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How often do you say, “I can’t”? This statement runs rampant on my Food and Feelings Message Board and I hear it regularly in my therapy and eating coaching sessions. What if the only thing keeping you from progress is saying, “I can’t”?
In “The Four Types of Depression and How to Help Clients Overcome Them—Microtherapy for Shifting Depressed Behavior Patterns and Attitudes,” (Psychotherapy Networker online, 8/4/15) Margaret Wehrenberg takes on the challenge posed by the words “I can’t do that.” When you say it, what you’re really expressing are two thoughts. The first is that to date, you have been unable to do something, say, stop mindless eating when you’re upset or stand up to your bully of a boss. The second thought you’re expressing is that because you haven’t been able to do something, you believe you’ll never be able to do it.
Do you often tell yourself and others that you can’t do something? If you’re not sure, start listening to yourself very carefully and notice these words. Ask an intimate—partner or spouse, best friend, trusted co-worker—to tell you if he or she hears “I can’t” tumbling forth from your lips. I suspect that if you say these words often, you do it unconsciously. Why is that? Are you merely stuck in a habit or might there be a deeper reason that you repeat them whenever a challenge arises?
My guess is that it’s a bit of both. I seriously doubt that you have any idea how often you tell yourself “I can’t.” And I’m sure you mistakenly believe this is true. But, if not, aren’t you doing yourself a terrible disservice by saying you’re unable to do something just because you’re habituated to avoiding certain challenges. Think of all the things you might do—even do well—if you gave yourself half a chance. Think of how simply eliminating the word “can’t” from your vocabulary might open doors to you in every direction—being a better parent, becoming a “normal” eater, changing jobs, getting a promotion, improving your tennis game, writing a book, etc.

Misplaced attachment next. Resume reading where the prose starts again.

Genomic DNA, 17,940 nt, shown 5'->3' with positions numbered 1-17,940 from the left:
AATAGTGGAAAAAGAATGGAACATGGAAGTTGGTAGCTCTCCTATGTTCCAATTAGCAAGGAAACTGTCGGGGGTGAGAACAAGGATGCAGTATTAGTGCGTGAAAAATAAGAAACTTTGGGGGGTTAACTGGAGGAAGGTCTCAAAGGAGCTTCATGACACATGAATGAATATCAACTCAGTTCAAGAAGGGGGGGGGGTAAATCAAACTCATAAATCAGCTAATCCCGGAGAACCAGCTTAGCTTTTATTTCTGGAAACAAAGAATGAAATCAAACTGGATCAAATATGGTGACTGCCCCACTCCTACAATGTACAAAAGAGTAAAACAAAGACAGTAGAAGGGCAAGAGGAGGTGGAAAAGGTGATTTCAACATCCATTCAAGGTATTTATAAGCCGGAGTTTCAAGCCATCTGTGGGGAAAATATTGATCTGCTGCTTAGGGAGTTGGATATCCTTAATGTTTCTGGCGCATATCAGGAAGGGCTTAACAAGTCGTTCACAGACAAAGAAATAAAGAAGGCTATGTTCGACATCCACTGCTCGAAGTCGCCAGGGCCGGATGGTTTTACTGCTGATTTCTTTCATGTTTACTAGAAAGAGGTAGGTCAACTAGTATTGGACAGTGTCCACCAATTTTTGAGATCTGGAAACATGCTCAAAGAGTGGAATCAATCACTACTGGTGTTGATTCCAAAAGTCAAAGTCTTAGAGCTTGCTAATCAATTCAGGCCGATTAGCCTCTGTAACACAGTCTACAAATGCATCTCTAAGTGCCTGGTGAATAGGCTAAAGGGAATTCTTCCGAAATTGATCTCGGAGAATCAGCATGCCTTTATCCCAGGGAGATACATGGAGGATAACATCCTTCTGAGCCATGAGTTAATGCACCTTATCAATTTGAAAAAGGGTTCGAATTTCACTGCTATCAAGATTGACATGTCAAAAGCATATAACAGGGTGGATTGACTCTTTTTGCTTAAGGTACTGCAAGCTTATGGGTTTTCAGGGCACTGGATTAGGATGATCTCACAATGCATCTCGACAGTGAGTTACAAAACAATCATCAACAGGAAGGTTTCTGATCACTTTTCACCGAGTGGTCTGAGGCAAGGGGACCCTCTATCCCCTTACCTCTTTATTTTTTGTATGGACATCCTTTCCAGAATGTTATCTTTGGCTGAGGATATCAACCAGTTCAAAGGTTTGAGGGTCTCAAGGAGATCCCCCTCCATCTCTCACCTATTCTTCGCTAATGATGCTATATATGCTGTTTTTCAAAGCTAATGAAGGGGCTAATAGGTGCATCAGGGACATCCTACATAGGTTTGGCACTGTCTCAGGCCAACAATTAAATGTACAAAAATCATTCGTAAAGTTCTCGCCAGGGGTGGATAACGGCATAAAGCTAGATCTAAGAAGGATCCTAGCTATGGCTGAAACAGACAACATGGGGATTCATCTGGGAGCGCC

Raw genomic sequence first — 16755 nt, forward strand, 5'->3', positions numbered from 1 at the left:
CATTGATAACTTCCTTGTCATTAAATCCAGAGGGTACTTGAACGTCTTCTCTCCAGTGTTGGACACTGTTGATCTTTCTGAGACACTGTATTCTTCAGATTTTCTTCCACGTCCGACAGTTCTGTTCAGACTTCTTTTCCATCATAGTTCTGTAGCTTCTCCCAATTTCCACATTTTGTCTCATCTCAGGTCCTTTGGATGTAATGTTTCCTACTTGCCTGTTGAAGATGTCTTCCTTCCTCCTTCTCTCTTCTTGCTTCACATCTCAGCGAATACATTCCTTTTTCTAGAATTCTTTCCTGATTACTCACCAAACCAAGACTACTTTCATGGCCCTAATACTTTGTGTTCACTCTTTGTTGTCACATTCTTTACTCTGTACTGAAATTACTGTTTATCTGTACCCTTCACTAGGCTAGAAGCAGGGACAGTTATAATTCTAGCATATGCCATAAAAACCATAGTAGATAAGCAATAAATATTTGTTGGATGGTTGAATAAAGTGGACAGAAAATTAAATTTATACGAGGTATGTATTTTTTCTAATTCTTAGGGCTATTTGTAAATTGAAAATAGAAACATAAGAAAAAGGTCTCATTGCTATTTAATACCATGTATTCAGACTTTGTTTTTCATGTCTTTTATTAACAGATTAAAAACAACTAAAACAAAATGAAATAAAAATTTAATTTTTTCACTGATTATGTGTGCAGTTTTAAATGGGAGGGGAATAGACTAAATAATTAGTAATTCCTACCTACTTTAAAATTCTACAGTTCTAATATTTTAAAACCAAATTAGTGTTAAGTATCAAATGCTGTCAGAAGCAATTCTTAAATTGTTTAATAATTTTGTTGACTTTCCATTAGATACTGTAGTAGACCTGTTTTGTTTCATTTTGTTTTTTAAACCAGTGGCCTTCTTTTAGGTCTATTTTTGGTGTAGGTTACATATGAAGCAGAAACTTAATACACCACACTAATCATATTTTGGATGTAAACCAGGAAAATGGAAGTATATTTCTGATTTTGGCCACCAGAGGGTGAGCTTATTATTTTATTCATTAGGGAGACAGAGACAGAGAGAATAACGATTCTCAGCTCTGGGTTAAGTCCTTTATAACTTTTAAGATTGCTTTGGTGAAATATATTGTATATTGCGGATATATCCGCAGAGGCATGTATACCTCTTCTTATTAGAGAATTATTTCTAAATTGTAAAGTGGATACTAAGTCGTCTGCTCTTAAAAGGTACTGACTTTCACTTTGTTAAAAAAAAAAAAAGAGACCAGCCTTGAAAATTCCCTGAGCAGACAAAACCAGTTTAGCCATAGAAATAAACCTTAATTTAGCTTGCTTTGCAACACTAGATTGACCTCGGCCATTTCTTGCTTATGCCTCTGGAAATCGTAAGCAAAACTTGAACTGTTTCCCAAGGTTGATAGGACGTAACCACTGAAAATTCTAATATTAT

Wehrenberg suggests substituting the word “won’t” for “can’t.” It doesn’t fit every situation (if you have a broken leg, it truly might be impossible for you to stand up), but my guess is that there are oodles of things that you can do but tell yourself you “can’t” and, therefore, don’t. You can’t or won’t stop bingeing, can’t or won’t confront your boss, can’t or won’t set better boundaries with your children? Saying “won’t” reminds you that you’re making a choice not to do something (that you probably can do).
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